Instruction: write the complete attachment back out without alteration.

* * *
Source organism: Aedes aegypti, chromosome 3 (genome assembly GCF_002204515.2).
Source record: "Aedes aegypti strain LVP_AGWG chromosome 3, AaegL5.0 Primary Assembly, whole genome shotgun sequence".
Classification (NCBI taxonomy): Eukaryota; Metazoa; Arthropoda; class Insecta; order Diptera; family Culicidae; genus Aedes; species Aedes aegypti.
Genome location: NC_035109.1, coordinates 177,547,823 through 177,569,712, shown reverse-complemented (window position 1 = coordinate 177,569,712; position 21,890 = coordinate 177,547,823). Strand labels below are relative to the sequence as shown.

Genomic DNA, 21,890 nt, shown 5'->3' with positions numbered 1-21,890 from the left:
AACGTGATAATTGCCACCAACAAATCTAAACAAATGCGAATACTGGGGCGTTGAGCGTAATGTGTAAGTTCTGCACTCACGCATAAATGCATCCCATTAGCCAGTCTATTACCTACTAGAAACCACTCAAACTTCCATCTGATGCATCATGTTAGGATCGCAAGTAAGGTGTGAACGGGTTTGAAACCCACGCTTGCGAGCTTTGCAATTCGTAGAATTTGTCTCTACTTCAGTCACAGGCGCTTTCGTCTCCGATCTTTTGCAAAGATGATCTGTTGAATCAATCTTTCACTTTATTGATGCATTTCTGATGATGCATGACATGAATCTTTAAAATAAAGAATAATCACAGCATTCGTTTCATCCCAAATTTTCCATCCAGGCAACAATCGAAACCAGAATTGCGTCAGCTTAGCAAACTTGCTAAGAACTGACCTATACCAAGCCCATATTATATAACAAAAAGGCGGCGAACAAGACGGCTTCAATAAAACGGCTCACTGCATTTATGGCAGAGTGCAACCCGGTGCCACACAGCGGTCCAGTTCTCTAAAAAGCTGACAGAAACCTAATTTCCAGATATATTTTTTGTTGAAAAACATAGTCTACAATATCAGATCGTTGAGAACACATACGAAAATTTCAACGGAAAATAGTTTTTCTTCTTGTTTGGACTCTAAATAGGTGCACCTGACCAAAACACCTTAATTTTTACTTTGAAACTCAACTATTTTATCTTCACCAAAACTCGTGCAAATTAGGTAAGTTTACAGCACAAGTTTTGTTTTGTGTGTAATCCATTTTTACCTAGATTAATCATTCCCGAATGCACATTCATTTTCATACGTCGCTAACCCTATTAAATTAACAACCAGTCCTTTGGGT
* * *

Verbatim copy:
Source organism: Aedes aegypti, chromosome 3 (genome assembly GCF_002204515.2).
Source record: "Aedes aegypti strain LVP_AGWG chromosome 3, AaegL5.0 Primary Assembly, whole genome shotgun sequence".
Classification (NCBI taxonomy): Eukaryota; Metazoa; Arthropoda; class Insecta; order Diptera; family Culicidae; genus Aedes; species Aedes aegypti.
Genome location: NC_035109.1, coordinates 177,547,823 through 177,569,712, shown reverse-complemented (window position 1 = coordinate 177,569,712; position 21,890 = coordinate 177,547,823). Strand labels below are relative to the sequence as shown.

Genomic DNA, 21,890 nt, shown 5'->3' with positions numbered 1-21,890 from the left:
AACGTGATAATTGCCACCAACAAATCTAAACAAATGCGAATACTGGGGCGTTGAGCGTAATGTGTAAGTTCTGCACTCACGCATAAATGCATCCCATTAGCCAGTCTATTACCTACTAGAAACCACTCAAACTTCCATCTGATGCATCATGTTAGGATCGCAAGTAAGGTGTGAACGGGTTTGAAACCCACGCTTGCGAGCTTTGCAATTCGTAGAATTTGTCTCTACTTCAGTCACAGGCGCTTTCGTCTCCGATCTTTTGCAAAGATGATCTGTTGAATCAATCTTTCACTTTATTGATGCATTTCTGATGATGCATGACATGAATCTTTAAAATAAAGAATAATCACAGCATTCGTTTCATCCCAAATTTTCCATCCAGGCAACAATCGAAACCAGAATTGCGTCAGCTTAGCAAACTTGCTAAGAACTGACCTATACCAAGCCCATATTATATAACAAAAAGGCGGCGAACAAGACGGCTTCAATAAAACGGCTCACTGCATTTATGGCAGAGTGCAACCCGGTGCCACACAGCGGTCCAGTTCTCTAAAAAGCTGACAGAAACCTAATTTCCAGATATATTTTTTGTTGAAAAACATAGTCTACAATATCAGATCGTTGAGAACACATACGAAAATTTCAACGGAAAATAGTTTTTCTTCTTGTTTGGACTCTAAATAGGTGCACCTGACCAAAACACCTTAATTTTTACTTTGAAACTCAACTATTTTATCTTCACCAAAACTCGTGCAAATTAGGTAAGTTTACAGCACAAGTTTTGTTTTGTGTGTAATCCATTTTTACCTAGATTAATCATTCCCGAATGCACATTCATTTTCATACGTCGCTAACCCTATTAAATTAACAACCAGTCCTTTGGGT